Also among the most entertaining films of the year is The Bourne Ultimatum, an intelligent spy thriller with perfect pacing and with some surprisingly subtle musings on identity and conscience. But the best of the entertaining movies of the year is clearly David Fincher’s Zodiac, a film that supplies the obligatory creepiness of a serial-killer storyline, aided by a soundtrack featuring Donovan’s eerie “Hurdy Gurdy Man.” The film is less a standard serial-killer drama than a complex story of police detection. Covering many years, the film depicts the interactions between a crime writer, a cop, and an editorial cartoonist — all of them caught up in and transformed by the hunt for and prosecution of the infamous San Francisco killer.

As for films that are not just entertaining and inspiring but edifying in artistically subtle ways, there are two films that deserve special mention, neither of which is receiving anything more than marginal notice in the end-of-year contests. An indie Irish film set in the seedy streets of Dublin, Once is about friendship, musical collaboration, and love. Glen Hansard, front-man for The Frames (and who you may remember from the 1991 film The Commitments), and Markéta Irglová not only star in the film but collaborated on most of its original score. The film portrays struggling artists and the making of music — not as a means to narcissistic self-expression, but to articulating the deepest longings of the human heart. As Wendell Berry might put it: the film is about imagination, which bridges the gap between individuals, and not about fantasy, which is of the solitary self. Once is a great antidote not just to the big-budget films of the year but also to the standard music-making story featured in VH1’s Behind the Music.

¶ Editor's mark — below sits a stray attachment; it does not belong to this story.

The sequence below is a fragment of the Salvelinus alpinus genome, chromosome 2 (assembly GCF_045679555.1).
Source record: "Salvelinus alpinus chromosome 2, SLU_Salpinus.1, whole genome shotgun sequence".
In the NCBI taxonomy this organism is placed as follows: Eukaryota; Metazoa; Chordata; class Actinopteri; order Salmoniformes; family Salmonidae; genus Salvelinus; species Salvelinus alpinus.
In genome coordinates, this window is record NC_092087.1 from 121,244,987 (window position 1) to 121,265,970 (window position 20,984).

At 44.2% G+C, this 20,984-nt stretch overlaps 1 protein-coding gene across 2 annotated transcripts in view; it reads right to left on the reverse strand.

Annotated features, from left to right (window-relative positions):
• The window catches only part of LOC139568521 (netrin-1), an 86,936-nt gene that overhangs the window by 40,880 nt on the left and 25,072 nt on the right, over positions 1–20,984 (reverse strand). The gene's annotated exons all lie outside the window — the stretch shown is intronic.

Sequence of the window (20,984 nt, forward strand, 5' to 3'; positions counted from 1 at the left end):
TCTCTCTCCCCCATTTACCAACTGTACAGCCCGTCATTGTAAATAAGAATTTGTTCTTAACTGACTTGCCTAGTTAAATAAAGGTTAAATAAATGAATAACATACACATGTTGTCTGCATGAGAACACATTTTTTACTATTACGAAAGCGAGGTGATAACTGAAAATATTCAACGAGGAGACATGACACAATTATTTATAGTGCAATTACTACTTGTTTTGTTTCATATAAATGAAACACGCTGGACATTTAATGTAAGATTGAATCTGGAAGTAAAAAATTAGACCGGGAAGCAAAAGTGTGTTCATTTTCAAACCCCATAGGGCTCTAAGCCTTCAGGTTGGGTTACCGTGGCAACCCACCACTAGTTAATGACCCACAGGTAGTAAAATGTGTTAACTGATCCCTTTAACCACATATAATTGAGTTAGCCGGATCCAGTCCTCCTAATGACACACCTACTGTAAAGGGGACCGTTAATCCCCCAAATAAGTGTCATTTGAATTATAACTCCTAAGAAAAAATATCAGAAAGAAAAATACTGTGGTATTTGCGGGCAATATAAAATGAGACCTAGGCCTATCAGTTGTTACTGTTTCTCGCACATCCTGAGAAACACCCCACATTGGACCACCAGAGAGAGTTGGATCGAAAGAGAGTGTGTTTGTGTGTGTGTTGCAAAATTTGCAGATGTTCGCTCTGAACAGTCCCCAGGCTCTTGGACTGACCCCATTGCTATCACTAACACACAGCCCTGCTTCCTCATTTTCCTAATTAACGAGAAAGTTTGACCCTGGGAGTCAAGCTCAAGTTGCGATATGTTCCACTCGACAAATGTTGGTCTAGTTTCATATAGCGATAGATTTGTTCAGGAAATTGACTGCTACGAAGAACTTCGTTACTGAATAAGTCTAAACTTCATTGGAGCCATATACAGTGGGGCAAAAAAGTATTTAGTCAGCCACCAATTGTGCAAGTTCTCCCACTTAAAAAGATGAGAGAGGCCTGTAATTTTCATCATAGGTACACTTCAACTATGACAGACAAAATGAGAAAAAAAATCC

For visionary, experimental film-making that manages to touch the most fundamental longing of the human heart, Into Great Silence stands alone among all recent films. With its close observation of the daily rituals of Carthusian monks in the Grand Chartreuse monastery, its detailed attention to the changing seasons in the gorgeous French Alps, and its stylistic minimalism — there’s no narration and no soundtrack — Silence is a remarkably innovative film, a film to which the only appropriate response is gratitude.

Although they may be neglected in the celebrated Globe and Oscar nominations, the best movies of 2007 illustrate that the medium of film is still capable of producing wholesome entertainment — and occasionally, even great art.

Thomas Hibbs is distinguished professor of ethics and culture at Baylor University and author of the forthcoming book, Arts of Darkness.

Thomas S. HibbsThomas S. Hibbs is the dean of the honors college and distinguished professor of philosophy at Baylor University.